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Cuba Signs On To China’s Belt Road Initiative, Bringing Xi’s Influence Closer To Home

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Sebastian Hughes Contributor
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Cuba officially signed on to a Chinese energy pact on Monday, strengthening President Xi Jinping’s relationship with Latin America at a time when the U.S. has warned that China’s influence is increasing in the region, Havana Live reported.

China’s Belt And Road Initiative (BRI), a massive global project launched in 2013, will invite Chinese companies to invest in Cuba’s energy sector, Havana Live reported. The U.S. has attempted to steer Latin America away from the pact, and critics argue that signing on to the BRI locks nations into huge sums of debt while handing China all of their raw materials and geopolitical leverage.

Liván Arronte Cruz, Cuba’s industry minister, said the pact would “promote solidarity and international co-operations in favour of developing countries,” and “deepen” Cuba’s ties to China, Havana Live reported.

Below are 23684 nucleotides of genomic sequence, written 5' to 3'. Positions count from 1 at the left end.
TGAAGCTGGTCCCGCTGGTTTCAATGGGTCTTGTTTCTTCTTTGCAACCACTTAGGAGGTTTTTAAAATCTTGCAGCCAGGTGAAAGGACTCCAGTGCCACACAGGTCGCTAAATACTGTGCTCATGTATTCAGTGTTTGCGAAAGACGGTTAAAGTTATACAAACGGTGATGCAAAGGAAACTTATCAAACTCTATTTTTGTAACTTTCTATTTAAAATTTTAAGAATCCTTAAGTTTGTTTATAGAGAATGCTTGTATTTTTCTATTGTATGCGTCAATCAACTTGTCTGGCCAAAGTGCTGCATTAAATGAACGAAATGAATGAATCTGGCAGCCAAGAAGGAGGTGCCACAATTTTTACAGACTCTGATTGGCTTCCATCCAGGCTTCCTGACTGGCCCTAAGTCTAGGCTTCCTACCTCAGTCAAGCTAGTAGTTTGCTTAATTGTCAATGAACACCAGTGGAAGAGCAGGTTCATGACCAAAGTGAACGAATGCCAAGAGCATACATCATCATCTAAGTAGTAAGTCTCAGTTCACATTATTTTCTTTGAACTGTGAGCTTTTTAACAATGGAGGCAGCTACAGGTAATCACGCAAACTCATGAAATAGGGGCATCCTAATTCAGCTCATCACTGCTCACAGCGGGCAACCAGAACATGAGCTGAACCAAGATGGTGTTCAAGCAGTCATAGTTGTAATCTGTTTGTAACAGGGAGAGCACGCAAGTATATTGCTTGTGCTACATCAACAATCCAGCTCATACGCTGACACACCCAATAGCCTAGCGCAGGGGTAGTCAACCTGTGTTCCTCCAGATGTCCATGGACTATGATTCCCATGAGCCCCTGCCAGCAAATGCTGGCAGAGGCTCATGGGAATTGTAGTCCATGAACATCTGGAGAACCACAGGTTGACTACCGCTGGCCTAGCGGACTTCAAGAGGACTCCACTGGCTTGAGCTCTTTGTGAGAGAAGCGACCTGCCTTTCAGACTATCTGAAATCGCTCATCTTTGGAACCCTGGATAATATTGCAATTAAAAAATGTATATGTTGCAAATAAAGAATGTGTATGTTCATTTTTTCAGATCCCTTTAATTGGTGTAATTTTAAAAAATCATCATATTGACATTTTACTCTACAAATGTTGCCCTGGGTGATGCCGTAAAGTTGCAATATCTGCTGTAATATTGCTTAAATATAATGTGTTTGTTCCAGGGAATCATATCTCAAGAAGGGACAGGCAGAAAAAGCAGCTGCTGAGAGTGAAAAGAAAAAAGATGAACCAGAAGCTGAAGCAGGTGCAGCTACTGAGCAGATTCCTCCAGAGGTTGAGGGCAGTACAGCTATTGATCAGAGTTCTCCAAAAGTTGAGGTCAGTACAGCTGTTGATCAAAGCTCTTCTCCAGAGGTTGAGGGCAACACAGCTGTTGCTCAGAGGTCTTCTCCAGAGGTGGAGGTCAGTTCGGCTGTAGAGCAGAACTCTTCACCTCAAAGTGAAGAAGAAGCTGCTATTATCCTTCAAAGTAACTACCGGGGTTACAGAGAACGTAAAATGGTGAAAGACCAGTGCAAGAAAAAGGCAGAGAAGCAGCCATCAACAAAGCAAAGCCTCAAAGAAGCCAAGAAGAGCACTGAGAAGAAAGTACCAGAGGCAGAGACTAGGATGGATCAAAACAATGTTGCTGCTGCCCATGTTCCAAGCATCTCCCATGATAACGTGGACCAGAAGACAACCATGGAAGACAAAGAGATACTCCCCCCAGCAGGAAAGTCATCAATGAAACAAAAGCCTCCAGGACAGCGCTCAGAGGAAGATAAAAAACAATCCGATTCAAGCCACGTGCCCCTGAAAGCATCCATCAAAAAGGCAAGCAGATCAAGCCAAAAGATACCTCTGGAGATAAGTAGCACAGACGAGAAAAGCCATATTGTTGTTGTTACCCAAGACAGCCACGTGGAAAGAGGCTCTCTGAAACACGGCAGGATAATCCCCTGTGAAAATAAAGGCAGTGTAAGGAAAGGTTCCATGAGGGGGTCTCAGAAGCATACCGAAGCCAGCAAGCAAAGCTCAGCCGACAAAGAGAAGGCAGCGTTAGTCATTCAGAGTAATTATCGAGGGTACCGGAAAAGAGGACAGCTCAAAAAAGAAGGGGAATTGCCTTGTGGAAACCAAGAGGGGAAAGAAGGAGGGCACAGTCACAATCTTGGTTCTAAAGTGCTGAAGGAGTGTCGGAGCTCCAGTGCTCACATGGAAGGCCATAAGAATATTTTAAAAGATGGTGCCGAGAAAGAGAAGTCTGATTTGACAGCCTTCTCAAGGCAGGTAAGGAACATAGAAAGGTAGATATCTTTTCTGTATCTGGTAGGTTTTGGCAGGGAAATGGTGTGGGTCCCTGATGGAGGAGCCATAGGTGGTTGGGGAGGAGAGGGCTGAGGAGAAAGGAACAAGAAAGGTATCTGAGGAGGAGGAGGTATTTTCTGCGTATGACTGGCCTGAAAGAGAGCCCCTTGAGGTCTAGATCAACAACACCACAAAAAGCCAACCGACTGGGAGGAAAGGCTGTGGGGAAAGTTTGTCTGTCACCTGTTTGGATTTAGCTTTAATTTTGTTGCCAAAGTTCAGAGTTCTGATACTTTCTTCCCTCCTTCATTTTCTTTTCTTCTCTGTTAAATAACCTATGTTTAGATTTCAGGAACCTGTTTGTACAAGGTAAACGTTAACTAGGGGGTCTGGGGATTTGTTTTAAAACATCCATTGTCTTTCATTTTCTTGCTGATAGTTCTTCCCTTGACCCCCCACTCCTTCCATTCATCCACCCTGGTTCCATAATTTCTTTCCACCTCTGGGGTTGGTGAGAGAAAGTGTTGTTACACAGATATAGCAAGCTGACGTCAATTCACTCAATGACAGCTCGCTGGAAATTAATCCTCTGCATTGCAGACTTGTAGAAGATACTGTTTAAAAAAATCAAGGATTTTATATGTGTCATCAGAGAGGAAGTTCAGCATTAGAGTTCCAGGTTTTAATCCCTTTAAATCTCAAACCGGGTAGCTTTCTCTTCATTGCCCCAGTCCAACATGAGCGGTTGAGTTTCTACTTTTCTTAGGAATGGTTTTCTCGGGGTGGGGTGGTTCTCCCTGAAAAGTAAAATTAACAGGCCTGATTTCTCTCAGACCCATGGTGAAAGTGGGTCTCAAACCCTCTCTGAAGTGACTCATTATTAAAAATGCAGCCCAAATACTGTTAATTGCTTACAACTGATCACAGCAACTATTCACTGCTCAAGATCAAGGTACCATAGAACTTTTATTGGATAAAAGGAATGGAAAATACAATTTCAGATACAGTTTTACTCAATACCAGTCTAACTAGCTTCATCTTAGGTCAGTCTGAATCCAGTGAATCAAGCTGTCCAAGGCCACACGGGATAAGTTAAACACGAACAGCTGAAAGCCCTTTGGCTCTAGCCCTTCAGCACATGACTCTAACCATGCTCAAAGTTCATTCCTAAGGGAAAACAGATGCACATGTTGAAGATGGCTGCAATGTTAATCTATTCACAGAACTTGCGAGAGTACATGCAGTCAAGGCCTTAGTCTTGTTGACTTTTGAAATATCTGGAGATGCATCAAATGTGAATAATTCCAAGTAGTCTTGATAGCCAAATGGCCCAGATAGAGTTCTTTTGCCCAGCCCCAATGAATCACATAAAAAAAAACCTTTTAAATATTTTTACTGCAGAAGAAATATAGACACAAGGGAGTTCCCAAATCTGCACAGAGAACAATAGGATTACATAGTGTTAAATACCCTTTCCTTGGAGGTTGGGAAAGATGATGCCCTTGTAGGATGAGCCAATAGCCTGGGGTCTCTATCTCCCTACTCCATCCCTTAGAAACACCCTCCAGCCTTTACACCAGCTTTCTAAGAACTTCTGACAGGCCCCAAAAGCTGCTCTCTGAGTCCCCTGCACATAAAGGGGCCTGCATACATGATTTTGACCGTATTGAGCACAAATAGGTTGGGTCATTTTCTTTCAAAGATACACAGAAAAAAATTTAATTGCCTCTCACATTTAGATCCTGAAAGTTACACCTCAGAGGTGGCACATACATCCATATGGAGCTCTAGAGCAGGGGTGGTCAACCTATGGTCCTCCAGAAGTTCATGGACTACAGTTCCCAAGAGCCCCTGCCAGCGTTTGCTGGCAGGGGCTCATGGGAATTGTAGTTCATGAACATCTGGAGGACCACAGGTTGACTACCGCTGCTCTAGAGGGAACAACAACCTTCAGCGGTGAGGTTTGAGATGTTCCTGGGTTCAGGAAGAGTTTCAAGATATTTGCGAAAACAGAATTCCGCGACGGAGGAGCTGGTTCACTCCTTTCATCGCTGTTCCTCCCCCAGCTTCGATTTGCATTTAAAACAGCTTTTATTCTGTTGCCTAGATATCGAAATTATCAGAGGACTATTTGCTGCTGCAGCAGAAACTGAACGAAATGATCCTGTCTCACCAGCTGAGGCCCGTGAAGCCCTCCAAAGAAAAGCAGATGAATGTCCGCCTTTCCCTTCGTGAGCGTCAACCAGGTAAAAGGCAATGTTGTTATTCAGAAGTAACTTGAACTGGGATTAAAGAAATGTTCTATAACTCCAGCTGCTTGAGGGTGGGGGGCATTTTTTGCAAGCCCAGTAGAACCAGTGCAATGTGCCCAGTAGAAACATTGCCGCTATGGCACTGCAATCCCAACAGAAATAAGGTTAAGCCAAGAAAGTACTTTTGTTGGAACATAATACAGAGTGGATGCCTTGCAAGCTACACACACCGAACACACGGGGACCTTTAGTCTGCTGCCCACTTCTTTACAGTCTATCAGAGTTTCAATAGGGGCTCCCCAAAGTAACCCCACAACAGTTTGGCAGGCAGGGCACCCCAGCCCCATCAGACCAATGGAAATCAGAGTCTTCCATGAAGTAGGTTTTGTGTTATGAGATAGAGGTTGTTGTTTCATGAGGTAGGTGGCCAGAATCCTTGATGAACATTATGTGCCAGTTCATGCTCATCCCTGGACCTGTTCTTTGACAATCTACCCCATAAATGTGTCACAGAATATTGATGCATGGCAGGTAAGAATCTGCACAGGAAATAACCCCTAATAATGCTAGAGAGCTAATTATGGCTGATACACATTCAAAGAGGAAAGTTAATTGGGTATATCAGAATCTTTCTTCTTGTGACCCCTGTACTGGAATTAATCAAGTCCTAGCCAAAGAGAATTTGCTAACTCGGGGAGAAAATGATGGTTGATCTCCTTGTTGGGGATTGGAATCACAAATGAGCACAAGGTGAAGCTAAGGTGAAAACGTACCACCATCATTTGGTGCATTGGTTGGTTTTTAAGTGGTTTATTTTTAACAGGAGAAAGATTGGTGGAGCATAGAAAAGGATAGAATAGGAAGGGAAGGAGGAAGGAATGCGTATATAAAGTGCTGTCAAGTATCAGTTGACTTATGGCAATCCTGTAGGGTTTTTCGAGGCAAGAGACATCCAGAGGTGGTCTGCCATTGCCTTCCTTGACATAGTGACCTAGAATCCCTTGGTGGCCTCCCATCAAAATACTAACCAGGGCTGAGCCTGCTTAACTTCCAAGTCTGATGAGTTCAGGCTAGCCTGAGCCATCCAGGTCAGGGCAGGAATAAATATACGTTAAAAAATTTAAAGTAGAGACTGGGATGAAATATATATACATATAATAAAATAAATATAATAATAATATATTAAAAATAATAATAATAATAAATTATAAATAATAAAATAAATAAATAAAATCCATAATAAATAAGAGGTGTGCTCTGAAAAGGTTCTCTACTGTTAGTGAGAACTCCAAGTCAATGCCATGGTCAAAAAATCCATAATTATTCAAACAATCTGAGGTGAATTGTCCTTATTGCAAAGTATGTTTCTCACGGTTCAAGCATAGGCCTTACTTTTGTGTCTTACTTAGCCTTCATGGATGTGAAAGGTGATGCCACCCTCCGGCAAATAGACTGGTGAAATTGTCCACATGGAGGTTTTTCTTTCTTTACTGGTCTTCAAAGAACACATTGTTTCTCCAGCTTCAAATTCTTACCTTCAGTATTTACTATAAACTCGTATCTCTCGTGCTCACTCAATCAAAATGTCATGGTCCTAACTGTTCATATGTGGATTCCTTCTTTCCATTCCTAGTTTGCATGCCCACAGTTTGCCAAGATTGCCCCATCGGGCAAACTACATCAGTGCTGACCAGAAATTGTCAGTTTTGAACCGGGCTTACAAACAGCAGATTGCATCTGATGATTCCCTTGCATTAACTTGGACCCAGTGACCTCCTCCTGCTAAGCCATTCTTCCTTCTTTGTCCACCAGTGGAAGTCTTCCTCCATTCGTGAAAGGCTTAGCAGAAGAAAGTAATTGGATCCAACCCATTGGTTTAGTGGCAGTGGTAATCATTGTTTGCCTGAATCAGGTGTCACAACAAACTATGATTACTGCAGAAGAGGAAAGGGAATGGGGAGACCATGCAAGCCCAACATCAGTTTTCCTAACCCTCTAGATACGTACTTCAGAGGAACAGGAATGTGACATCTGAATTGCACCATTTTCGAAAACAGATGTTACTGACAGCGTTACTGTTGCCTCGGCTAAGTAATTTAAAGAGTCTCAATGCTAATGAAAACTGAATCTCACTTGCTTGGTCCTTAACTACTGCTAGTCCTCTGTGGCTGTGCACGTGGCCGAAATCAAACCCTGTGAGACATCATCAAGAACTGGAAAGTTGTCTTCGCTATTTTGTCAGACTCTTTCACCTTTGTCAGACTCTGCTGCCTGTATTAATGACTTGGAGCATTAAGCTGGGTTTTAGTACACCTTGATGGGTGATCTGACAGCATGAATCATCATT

China has surpassed the U.S. as the biggest trading partner in most Latin America over the past 15 years and recently purchased multiple energy companies in the region for billions of dollars, Havana Live reported.

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US Vice President Joe Biden and Chinese President Xi Jinping toast during a State Luncheon for China hosted by US Secretary of State John Kerry on September 25, 2015 at the Department of State in Washington, DC. (Photo by PAUL J. RICHARDS/AFP via Getty Images)

Bolivia, Suriname and Venezuela, all with left-leaning governments, are the other nations in the region that have signed on to the BRI, Havana Live reported. President Joe Biden’s deputy national security advisor, Daleep Singh, traveled to Colombia, Ecuador and Panama, each with right-leaning governments, to pitch the advantages of the Biden administration’s own infrastructure funding initiative, “Build Back Better World.”

U.S. officials say the projects are currently undefined but will lead to higher environmental and labor standards than the BRI, Havana Live reported. (RELATED: Harvard Trained The People Overseeing China’s Genocide Camps)

“We’re there to compete because we do think we have a better product,” Singh told the Financial Times, insisting the U.S. was not asking the countries to make a choice between the two superpowers. “We decided to make our first listening tour to Latin America … given the proximity to the United States and our core interest there.”

Xi last visited Cuba in 2014 to meet with now-deceased dictator Fidel Castro. “Let’s seize the opportunity, work hard, advance hand-in-hand and create a beautiful future for the China-Latin America relations,” Xi later said at a conference, Havan Live reported.

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